MRI brain scans from 40 patients – 23 men and 17 women – showed variations in brain structure and functional connectivity, which measures relationships between different brain regions when compared to 48 other adults. The scans were taken between August 2017 to June 2018.
"There were group differences all over the brain," said study author Ragini Verma, professor of radiology and neurosurgery at the University of Pennsylvania's Perelman School of Medicine. "Especially in an area called the cerebellum, which is also implicated in the type of clinical symptoms that most of these patients were demonstrating, which is balance, eye movement, dizziness, etcetera."
Differences in connectivity were also observed in the brain's auditory and visuospatial areas, according to the study. However, the authors note that the clinical significance of these findings is uncertain, and they did not have earlier MRIs of the patients to compare what their brains looked like before the incidents
Moreover, these patterns do not fit a clear
"It certainly does not resemble the imaging presentation of traumatic brain injury or concussion, although they present with clinical symptoms that are concussion-like," said Verma. says something has happened, and we need to look further, and that's about it. "
Dr. Jamshid Ghajar, director of the Stanford Concussion and Brain Performance Center, said it was "remarkable" that researchers found differences between the brains of healthy controls and those involved in the Cuba incident, especially given the differences within the population itself in terms of their symptoms and what kind of complaints they had. "
" I think the jury is out on what caused it, but surely these patients are complaining of the symptoms and they've had measured impairments, "said Ghajar, who was not involved in the new paper. "1
"The sounds were often associated with pressure-like or vibratory sensory stimuli," according to the study. "The sensory stimuli were likened to air 'baffling' inside a moving car with the windows partially rolled down."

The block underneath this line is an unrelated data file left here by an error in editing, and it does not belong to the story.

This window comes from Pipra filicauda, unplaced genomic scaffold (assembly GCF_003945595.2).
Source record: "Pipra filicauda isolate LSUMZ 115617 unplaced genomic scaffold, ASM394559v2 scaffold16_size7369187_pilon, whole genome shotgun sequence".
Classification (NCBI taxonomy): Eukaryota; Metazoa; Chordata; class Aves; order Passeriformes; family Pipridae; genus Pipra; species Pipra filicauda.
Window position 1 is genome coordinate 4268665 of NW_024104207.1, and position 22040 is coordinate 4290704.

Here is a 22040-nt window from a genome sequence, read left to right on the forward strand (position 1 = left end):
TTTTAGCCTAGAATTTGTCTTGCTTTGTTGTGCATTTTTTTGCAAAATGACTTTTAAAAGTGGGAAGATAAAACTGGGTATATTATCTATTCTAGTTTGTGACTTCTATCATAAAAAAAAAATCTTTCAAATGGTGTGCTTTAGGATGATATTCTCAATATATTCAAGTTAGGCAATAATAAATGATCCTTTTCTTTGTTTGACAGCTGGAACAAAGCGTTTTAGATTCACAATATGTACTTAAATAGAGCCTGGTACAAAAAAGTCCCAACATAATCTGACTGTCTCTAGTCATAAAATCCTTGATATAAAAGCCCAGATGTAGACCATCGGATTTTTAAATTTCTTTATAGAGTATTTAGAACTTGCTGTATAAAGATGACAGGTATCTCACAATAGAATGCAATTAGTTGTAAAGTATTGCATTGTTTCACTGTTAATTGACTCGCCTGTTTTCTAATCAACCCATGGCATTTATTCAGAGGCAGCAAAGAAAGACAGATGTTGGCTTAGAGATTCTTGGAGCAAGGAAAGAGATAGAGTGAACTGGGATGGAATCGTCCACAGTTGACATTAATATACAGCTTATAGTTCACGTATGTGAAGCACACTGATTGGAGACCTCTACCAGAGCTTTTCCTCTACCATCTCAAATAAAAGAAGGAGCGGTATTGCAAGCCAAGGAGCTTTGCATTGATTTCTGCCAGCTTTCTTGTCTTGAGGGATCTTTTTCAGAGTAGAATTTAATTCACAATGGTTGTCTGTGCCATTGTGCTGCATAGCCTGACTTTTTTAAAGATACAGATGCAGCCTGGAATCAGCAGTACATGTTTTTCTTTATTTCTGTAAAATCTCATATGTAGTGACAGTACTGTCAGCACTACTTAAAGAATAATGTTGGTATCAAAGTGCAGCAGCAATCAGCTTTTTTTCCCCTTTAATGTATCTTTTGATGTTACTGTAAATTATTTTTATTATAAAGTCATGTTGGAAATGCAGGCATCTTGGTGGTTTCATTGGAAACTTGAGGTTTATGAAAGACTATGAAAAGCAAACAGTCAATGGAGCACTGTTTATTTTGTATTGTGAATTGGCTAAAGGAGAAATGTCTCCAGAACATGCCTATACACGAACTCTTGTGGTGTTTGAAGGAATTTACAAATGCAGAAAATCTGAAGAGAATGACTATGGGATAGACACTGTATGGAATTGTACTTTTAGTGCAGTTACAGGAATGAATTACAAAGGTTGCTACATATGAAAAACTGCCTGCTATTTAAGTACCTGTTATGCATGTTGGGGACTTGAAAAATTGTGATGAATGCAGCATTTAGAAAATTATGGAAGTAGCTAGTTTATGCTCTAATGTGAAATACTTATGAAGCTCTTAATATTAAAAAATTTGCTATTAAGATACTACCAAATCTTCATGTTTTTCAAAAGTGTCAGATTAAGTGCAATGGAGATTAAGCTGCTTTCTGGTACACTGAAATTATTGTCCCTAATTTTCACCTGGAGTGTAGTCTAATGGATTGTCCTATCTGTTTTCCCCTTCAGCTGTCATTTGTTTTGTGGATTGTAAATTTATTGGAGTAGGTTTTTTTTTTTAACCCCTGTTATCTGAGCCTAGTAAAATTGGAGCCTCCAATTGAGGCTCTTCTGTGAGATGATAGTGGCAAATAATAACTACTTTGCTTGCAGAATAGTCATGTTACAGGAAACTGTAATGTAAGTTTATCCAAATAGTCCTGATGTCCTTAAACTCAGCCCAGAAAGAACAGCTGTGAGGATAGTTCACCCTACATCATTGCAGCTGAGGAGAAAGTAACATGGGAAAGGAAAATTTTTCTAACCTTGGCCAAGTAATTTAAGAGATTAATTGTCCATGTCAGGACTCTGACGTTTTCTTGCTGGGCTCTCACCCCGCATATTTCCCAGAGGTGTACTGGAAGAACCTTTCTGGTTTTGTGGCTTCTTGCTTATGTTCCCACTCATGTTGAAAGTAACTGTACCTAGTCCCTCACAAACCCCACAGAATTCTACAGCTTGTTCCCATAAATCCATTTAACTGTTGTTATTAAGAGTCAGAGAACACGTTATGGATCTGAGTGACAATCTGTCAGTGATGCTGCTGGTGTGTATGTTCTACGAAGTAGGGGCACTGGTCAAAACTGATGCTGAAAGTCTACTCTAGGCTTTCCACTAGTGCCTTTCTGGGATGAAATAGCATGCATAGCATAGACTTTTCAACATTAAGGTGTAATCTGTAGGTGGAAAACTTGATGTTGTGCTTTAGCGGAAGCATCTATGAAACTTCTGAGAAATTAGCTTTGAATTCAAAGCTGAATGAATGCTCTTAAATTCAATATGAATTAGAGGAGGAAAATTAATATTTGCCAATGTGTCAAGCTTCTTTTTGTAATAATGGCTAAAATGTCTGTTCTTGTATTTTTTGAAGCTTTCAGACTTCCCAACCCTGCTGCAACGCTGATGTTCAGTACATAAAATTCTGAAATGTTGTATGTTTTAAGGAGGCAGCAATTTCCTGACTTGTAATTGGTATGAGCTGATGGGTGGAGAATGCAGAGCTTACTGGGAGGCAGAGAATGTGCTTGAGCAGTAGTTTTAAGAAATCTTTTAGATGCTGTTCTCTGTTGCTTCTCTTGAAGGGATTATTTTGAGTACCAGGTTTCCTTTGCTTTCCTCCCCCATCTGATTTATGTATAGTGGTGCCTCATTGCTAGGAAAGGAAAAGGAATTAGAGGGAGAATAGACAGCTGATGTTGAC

One patient reported hearing two 10-second pulses, while others said they could hear the sound for more than 30 minutes, the report said.
The noise itself is unlikely to have caused the symptoms directly, according to the study.
"We actually do not think that sound was the problem," Dr. Douglas Smith, an author on both studies and director of the University of Pennsylvania's Center for Brain Injury and Repair, previously told CNN. "I think the sound is a consequence of the exposure."
"I know of no acoustic effect that would produce concussion-like symptoms; according to my research, strong effects on humans require loudness levels that would be perceived as very loud noise while exposed, "Jürgen Altmann, and professor of physics at Technischen Universität Dortmund in Berlin, formerly told CNN
Similarly, the State Department and federal investigators have testified that they were unable to determine the source or cause of the ailments in Havana ,
"If you have taken any of these patients and put them in, they may have been linked to a trauma from a non-natural source. and brain injury clinic and you did not know their background, you would think that they had a traumatic brain injury from being in a car accident or a blast in the military, "Dr. Randel Swanson, another author on both studies and a specialist in brain injury rehabilitation at the University of Pennsylvania, previously wrote in the medical journal JAMA
Swanson and his colleagues examined patients and found a variety of symptoms including sharp ear pain,
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